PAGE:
The Burberry scarf is alive and well. Somebody suggested to me in the hair salon one day that the Burberry scarf is "played out." Turns out that the people in the only place that rivals Paris in chic-ness think otherwise. (I am so busting out my Burberry on the next cold day.)

I am so pulling it back out!

Observation #7

Felt like paparazzi while taking these. . .

. . .and especially this one!

A dude WILL get him a shoe shine in Manha'an. I have never seen more folks getting their shoes shined in my life! My husband, who is quite shoe-shiney, would do well with this aspect of NYC.

Observation #6

Snow don't stop no show. At all.

Observation #5

A Banana Republic-ier Banana.
A Cole Haan-ier Cole Haan.

Everything feels fancier in New York. Banana Republic feels Banana Republic-ier and even PayLess seems inviting. Put on 50th street and fuggeddaboudit. It's automatically shmoov.

Observation #4


And speaking of shmoov. . . . .why is it that flats look flier on New York City girls than on Atlanta-based girls like me? Like, for me, a flat shoe adds at least five pounds. I have decided that if that flat shoe is paired with a messenger bag, a faux fur hat and this season's Burberry scarf, and it is all worn while scurrying down into the nearest subway station, you automatically score at least twenty cool points.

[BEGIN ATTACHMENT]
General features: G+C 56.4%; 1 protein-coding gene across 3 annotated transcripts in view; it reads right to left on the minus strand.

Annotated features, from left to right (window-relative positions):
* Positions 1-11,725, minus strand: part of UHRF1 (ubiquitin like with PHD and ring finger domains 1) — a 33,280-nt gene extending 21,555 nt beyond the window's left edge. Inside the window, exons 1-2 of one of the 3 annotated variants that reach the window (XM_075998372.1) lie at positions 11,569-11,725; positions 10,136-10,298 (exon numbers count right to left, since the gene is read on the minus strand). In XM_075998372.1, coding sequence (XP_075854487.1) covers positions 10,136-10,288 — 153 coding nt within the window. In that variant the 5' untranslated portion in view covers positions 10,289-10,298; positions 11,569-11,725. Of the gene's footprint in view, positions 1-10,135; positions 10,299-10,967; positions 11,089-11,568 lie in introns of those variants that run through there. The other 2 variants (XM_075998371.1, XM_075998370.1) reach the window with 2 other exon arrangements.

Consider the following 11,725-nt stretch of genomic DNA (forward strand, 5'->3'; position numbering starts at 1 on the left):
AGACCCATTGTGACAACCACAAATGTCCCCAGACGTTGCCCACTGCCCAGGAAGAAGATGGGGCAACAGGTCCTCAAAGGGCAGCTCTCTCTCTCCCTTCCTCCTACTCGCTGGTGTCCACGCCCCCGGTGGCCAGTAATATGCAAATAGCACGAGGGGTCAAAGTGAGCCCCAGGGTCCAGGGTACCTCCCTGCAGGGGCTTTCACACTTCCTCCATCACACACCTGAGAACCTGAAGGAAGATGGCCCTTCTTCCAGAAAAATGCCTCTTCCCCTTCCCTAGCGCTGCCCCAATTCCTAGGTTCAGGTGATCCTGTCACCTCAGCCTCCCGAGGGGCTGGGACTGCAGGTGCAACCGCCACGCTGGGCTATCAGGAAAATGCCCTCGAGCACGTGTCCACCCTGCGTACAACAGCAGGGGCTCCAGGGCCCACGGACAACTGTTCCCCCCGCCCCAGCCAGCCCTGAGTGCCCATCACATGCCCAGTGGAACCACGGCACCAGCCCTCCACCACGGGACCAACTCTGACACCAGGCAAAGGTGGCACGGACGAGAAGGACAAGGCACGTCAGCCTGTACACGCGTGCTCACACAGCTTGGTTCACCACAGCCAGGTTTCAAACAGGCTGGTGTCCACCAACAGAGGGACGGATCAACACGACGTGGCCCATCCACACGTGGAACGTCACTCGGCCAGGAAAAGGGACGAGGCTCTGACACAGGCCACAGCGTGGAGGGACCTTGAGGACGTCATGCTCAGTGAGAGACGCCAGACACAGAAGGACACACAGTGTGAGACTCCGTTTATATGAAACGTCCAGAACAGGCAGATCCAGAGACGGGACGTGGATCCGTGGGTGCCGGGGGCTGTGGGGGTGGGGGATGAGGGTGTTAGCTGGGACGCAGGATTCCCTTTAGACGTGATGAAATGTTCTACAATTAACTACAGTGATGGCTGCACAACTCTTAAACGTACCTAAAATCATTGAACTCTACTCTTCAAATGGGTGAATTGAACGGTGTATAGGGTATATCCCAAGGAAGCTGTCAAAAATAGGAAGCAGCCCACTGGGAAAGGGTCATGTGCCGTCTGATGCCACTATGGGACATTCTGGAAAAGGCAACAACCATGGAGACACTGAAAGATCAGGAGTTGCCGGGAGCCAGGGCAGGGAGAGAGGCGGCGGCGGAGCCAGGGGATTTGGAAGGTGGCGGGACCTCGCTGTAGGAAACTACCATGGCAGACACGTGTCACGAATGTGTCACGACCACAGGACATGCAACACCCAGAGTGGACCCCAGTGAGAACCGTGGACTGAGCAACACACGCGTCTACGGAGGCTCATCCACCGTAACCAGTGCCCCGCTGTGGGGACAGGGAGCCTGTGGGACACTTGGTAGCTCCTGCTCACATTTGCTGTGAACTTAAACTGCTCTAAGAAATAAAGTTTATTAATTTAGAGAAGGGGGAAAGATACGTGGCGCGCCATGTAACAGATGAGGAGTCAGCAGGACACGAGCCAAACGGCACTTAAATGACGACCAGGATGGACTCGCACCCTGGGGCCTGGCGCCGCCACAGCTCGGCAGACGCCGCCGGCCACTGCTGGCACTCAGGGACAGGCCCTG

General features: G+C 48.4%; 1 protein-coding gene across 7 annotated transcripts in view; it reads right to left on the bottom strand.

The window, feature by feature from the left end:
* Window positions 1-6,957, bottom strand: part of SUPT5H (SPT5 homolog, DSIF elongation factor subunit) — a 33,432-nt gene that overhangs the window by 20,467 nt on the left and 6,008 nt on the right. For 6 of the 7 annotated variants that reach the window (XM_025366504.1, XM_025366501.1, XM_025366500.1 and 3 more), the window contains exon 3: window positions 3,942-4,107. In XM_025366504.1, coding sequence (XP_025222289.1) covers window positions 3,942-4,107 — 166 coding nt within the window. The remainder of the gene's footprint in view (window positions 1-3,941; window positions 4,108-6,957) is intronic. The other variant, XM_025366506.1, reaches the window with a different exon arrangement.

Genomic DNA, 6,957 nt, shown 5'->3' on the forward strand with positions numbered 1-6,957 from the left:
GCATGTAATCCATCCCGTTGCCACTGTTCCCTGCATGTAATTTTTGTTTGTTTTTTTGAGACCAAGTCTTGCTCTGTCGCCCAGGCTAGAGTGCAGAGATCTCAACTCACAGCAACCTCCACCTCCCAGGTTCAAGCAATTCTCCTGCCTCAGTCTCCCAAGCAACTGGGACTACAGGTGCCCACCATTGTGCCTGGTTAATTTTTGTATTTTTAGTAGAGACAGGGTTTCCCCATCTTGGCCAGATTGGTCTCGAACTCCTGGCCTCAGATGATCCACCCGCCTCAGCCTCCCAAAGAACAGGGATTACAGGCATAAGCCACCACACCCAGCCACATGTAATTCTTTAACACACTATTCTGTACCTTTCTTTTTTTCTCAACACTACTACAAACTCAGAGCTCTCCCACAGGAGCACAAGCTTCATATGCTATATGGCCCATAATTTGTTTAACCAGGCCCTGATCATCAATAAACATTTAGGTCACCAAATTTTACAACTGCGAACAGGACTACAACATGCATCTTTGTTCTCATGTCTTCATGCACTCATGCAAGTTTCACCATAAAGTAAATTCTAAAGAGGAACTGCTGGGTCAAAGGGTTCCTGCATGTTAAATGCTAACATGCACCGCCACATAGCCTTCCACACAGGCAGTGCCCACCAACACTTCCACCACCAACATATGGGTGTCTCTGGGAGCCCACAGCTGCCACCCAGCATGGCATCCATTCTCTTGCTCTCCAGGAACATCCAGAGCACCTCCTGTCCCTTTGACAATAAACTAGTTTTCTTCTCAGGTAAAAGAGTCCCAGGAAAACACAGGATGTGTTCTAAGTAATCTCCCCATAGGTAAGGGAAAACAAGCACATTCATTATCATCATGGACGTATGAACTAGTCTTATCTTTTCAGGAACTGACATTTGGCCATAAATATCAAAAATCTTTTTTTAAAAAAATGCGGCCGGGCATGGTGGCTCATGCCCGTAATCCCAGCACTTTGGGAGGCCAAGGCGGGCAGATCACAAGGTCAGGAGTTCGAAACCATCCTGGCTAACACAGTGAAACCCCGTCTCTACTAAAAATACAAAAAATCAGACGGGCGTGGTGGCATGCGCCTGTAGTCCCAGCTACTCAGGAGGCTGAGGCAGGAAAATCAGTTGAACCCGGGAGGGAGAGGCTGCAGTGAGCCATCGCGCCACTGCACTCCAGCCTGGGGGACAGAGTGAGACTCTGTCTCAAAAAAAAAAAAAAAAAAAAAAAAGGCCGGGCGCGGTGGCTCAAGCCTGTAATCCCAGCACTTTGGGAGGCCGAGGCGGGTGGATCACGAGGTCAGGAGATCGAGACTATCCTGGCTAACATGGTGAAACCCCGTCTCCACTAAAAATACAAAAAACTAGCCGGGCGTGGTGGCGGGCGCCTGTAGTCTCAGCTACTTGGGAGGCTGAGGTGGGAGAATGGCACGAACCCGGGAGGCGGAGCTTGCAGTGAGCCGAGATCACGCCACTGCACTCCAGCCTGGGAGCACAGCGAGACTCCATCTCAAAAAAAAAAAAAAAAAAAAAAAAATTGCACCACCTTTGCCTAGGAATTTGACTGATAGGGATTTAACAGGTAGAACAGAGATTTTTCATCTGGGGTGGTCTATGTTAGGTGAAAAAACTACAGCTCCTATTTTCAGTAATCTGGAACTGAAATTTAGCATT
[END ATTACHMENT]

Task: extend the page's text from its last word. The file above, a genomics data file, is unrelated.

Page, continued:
Observation #3

Ordering coffee in New York City requires knowledge of a language that quite possibly deserves its own Rosetta Stone Language software. (See my last New York City observations.)

Observation #2

People in New York City really dig fresh flowers. This part, I really like about New York City. I like this whole process of hollering at a barista to give you a red eye with an extra shot, screaming at him for getting it wrong--"Hey, what are you some kind of moron?"--but then, while waiting for barista to get it right, smelling the lovely bouquet of fresh cut flowers that you just picked up next to the newspaper stand. I liked this dichotomy--kind of like the way sweet and salty go well together.